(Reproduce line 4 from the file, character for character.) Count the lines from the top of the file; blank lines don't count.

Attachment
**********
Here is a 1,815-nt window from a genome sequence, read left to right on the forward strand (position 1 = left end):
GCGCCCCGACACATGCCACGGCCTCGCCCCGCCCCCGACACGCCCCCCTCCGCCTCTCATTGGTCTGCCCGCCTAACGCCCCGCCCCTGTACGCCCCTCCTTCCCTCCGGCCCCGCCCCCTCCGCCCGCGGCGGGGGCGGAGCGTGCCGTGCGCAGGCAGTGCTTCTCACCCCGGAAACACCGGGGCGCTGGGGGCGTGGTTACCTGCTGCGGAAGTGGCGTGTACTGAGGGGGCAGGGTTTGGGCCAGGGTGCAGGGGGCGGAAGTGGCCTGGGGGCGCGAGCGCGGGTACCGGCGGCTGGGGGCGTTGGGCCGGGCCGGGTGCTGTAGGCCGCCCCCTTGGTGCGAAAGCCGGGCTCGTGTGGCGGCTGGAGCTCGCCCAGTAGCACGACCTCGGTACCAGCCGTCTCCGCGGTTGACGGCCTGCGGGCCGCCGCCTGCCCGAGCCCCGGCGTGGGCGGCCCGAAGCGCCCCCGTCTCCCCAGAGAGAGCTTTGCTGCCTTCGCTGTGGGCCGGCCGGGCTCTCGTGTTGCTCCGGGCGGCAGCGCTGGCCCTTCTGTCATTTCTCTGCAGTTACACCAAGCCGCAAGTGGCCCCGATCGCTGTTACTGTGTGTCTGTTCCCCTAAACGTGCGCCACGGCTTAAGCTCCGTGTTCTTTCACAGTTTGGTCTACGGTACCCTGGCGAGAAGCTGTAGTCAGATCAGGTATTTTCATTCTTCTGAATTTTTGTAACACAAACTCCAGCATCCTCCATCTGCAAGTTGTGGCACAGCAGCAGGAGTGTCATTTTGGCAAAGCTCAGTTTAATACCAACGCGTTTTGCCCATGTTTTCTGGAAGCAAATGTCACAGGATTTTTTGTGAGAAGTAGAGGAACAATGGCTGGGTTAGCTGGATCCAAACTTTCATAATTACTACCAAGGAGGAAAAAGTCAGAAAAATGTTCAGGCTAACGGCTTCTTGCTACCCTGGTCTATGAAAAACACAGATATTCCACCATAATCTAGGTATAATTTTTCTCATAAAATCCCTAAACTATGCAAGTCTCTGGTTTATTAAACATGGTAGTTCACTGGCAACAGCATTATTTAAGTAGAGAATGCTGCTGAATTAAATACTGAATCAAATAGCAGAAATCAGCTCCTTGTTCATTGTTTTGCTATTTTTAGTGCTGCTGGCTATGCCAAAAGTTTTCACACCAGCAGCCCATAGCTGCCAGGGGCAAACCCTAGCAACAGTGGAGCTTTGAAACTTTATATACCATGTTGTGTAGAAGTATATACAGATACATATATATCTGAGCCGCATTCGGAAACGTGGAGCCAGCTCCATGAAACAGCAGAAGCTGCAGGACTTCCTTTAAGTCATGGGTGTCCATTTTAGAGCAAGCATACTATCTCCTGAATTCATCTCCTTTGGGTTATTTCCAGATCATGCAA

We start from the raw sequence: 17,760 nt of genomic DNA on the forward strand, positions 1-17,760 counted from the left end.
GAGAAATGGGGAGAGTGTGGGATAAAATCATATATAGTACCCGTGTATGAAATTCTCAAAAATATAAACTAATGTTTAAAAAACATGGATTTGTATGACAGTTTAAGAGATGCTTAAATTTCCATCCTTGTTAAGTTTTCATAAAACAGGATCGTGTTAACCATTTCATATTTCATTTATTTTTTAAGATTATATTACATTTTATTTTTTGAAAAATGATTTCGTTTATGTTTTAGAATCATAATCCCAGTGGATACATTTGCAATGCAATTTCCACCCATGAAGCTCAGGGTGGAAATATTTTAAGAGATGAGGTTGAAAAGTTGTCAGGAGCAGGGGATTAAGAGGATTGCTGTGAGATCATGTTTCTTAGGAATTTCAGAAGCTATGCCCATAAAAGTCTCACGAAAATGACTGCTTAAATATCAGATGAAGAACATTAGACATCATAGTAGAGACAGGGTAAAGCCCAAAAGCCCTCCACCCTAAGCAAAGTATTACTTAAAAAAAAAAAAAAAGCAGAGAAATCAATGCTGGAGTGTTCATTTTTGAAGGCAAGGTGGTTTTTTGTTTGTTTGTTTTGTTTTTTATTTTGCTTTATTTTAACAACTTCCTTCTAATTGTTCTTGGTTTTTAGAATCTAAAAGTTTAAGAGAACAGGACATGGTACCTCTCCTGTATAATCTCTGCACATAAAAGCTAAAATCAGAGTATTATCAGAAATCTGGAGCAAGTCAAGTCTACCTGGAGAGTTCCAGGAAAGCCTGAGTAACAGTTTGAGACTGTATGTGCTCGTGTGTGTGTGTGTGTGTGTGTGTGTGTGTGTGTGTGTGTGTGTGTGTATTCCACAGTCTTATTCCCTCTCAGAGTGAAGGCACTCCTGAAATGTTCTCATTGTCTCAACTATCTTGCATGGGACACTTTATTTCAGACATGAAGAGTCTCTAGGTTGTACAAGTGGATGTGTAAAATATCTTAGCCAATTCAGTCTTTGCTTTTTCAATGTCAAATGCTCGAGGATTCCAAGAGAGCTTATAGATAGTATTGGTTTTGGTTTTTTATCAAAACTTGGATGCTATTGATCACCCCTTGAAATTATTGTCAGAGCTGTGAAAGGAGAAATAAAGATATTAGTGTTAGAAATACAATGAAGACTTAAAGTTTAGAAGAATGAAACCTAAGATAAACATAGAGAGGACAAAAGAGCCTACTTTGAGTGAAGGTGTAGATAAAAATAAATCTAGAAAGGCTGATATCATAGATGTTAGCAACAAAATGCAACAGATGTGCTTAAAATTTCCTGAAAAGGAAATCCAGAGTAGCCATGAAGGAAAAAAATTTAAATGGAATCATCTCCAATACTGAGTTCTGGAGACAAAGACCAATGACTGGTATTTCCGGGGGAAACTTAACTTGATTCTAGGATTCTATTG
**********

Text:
GAGAAATGGGGAGAGTGTGGGATAAAATCATATATAGTACCCGTGTATGAAATTCTCAAAAATATAAACTAATGTTTAAAAAACATGGATTTGTATGACAGTTTAAGAGATGCTTAAATTTCCATCCTTGTTAAGTTTTCATAAAACAGGATCGTGTTAACCATTTCATATTTCATTTATTTTTTAAGATTATATTACATTTTATTTTTTGAAAAATGATTTCGTTTATGTTTTAGAATCATAATCCCAGTGGATACATTTGCAATGCAATTTCCACCCATGAAGCTCAGGGTGGAAATATTTTAAGAGATGAGGTTGAAAAGTTGTCAGGAGCAGGGGATTAAGAGGATTGCTGTGAGATCATGTTTCTTAGGAATTTCAGAAGCTATGCCCATAAAAGTCTCACGAAAATGACTGCTTAAATATCAGATGAAGAACATTAGACATCATAGTAGAGACAGGGTAAAGCCCAAAAGCCCTCCACCCTAAGCAAAGTATTACTTAAAAAAAAAAAAAAAGCAGAGAAATCAATGCTGGAGTGTTCATTTTTGAAGGCAAGGTGGTTTTTTGTTTGTTTGTTTTGTTTTTTATTTTGCTTTATTTTAACAACTTCCTTCTAATTGTTCTTGGTTTTTAGAATCTAAAAGTTTAAGAGAACAGGACATGGTACCTCTCCTGTATAATCTCTGCACATAAAAGCTAAAATCAGAGTATTATCAGAAATCTGGAGCAAGTCAAGTCTACCTGGAGAGTTCCAGGAAAGCCTGAGTAACAGTTTGAGACTGTATGTGCTCGTGTGTGTGTGTGTGTGTGTGTGTGTGTGTGTGTGTGTGTGTGTGTGTATTCCACAGTCTTATTCCCTCTCAGAGTGAAGGCACTCCTGAAATGTTCTCATTGTCTCAACTATCTTGCATGGGACACTTTATTTCAGACATGAAGAGTCTCTAGGTTGTACAAGTGGATGTGTAAAATATCTTAGCCAATTCAGTCTTTGCTTTTTCAATGTCAAATGCTCGAGGATTCCAAGAGAGCTTATAGATAGTATTGGTTTTGGTTTTTTATCAAAACTTGGATGCTATTGATCACCCCTTGAAATTATTGTCAGAGCTGTGAAAGGAGAAATAAAGATATTAGTGTTAGAAATACAATGAAGACTTAAAGTTTAGAAGAATGAAACCTAAGATAAACATAGAGAGGACAAAAGAGCCTACTTTGAGTGAAGGTGTAGATAAAAATAAATCTAGAAAGGCTGATATCATAGATGTTAGCAACAAAATGCAACAGATGTGCTTAAAATTTCCTGAAAAGGAAATCCAGAGTAGCCATGAAGGAAAAAAATTTAAATGGAATCATCTCCAATACTGAGTTCTGGAGACAAAGACCAATGACTGGTATTTCCGGGGGAAACTTAACTTGATTCTAGGATTCTATTG